LETHBRIDGE – Michelle Day says it’s important to give people a “wow” factor when they come through the gates.
The executive director of the Nikka Yuko Japanese Garden wants the community to be proud of the event that’s been put together. The 2nd annual Winter Light Festival begins Friday, Dec. 1 with a special opening night event.
WATCH: Michelle Day gives a preview of the Winter Light Festival
This year’s festival features 114,000 lights, an increase of 16,000 from the inaugural event in 2016. Day said with the help of its sponsors, last year’s festival turned a profit that has been put back into an even more spectacular event.
“We’re continuing on, enhancing the program, the education, of what the Japanese do traditionally, and (in) modern times, over the winter months,” Day said in an interview. “So I’m excited to be able to communicate that in such a unique way here in southern Alberta.”
For example, Nikka Yuko has scheduled special nights over the course of the festival, including the New Year’s Eve Joya No Kane, in partnership with the Buddhist Temple of Southern Alberta. Visitors can take part in the cleansing ritual of ringing the bell 108 times. Another such event is the Setsubun on Feb. 2.
“What the Japanese do is, they have a devil that they dress up, which they refer to as an oni,” Day explained. “They eat roasted soya beans and they throw it at the devil at the gate to chase out the bad luck, and keep in the good luck.”
The 2016 festival enjoyed a total attendance of 10,400 people over 21 nights. Two other scheduled nights were cancelled due to extreme cold. Day is thrilled at how the event draws not just local visitors, but people from Calgary and even as far away as Australia.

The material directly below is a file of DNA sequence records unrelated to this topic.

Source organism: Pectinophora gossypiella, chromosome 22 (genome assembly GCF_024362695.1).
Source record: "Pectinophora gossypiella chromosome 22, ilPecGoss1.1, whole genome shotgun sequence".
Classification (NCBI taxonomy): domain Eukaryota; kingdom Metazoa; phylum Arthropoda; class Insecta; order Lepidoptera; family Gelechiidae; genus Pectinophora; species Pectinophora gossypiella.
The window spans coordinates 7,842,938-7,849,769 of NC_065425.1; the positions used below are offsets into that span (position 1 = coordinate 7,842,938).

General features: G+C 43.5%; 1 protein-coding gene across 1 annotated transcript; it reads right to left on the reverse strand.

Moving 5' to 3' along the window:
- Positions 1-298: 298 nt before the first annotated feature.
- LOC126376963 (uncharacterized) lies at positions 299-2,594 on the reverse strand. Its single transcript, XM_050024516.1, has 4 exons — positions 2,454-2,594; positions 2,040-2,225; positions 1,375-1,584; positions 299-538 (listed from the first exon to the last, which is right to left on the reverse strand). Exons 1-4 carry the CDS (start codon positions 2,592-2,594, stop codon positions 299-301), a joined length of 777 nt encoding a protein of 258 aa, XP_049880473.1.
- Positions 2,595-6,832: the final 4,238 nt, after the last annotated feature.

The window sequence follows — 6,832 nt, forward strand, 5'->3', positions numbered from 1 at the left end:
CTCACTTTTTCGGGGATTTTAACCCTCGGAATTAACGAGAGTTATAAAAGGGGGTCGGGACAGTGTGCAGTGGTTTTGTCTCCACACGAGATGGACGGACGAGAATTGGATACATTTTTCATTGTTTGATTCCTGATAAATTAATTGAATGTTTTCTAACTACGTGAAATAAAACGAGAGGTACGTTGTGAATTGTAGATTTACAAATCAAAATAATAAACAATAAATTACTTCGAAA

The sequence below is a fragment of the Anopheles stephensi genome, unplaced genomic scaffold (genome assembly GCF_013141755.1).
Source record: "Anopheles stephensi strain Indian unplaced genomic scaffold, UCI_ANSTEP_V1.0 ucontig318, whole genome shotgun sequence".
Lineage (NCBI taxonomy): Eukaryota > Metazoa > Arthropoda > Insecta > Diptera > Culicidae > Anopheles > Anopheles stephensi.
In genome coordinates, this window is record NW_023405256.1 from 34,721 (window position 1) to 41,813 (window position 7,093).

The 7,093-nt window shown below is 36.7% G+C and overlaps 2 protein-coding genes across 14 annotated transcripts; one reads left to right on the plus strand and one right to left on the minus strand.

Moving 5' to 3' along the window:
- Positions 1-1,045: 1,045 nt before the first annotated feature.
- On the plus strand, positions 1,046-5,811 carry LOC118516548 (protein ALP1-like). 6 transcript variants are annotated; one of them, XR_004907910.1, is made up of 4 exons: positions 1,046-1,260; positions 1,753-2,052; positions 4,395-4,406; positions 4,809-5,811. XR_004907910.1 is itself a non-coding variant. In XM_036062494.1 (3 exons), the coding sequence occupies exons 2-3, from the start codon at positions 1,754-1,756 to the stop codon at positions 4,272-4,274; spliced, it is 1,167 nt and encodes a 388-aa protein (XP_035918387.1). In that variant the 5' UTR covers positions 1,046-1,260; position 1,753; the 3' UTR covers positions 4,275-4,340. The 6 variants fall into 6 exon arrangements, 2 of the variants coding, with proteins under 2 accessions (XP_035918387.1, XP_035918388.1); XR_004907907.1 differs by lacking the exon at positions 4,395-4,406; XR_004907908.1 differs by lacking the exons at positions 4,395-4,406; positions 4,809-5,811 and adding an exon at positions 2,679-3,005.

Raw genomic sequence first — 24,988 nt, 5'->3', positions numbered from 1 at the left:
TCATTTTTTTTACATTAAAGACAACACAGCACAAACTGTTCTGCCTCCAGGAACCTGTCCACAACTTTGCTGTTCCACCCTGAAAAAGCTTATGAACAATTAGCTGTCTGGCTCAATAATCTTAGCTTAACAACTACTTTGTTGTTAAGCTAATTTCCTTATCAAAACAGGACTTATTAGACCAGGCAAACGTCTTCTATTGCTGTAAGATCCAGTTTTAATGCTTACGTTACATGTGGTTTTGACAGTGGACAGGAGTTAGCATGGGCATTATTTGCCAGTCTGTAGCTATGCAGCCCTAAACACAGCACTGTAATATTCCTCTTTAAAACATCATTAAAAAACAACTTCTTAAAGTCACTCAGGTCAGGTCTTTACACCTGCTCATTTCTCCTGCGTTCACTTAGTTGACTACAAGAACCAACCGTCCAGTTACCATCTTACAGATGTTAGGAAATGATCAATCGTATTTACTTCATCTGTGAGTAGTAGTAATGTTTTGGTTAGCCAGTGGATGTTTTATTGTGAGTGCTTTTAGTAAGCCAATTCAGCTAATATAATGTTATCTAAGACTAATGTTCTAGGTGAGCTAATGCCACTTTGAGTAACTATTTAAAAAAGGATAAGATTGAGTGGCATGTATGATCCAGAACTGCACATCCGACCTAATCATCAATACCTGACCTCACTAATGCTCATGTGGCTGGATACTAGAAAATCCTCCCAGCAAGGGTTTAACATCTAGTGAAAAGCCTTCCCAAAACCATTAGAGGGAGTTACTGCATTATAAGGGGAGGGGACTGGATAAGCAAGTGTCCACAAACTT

Nikka Yuko is one of only five publicly-accessible Japanese gardens in Canada. Day said the light festival may attract some visitors who will then return in the summer to learn more about the landscaping and other features of the garden.
Winter light festivals in Japan have varying origins, Day said.
“For example, in Kobe after an earthquake they had so many people pass away the Japanese hand-painted 200,000 lights in honour of those lives that they lost. And they hung them. And by popular demand, because they were so beautiful, they hang them every year just to remember.
“But then you also have Hokkaido, which is northern Japan. They do light festivals to bring out the fun in the dark months, and to celebrate and to keep their energy up. Then you have the tourism side, and the garden side, of No Sato Park, where they hang millions of lights and they attract millions of visitors every year, to, again, continue on bringing people outdoors and to enjoy their environment and to learn more about Japanese gardens.”
When asked if organizers had learned anything from the inaugural festival, Day said their goal is to increase the educational aspect, teaching more awareness of southern Alberta’s Japanese culture and ancestry.
The garden opened in 1967 in honour of Nekkei, the local population of Japanese ancestry, the third largest in the country in the postwar years. Nikka Yuko’s 50th anniversary was marked over the summer with a visit by Princess Ayako of Takamado.
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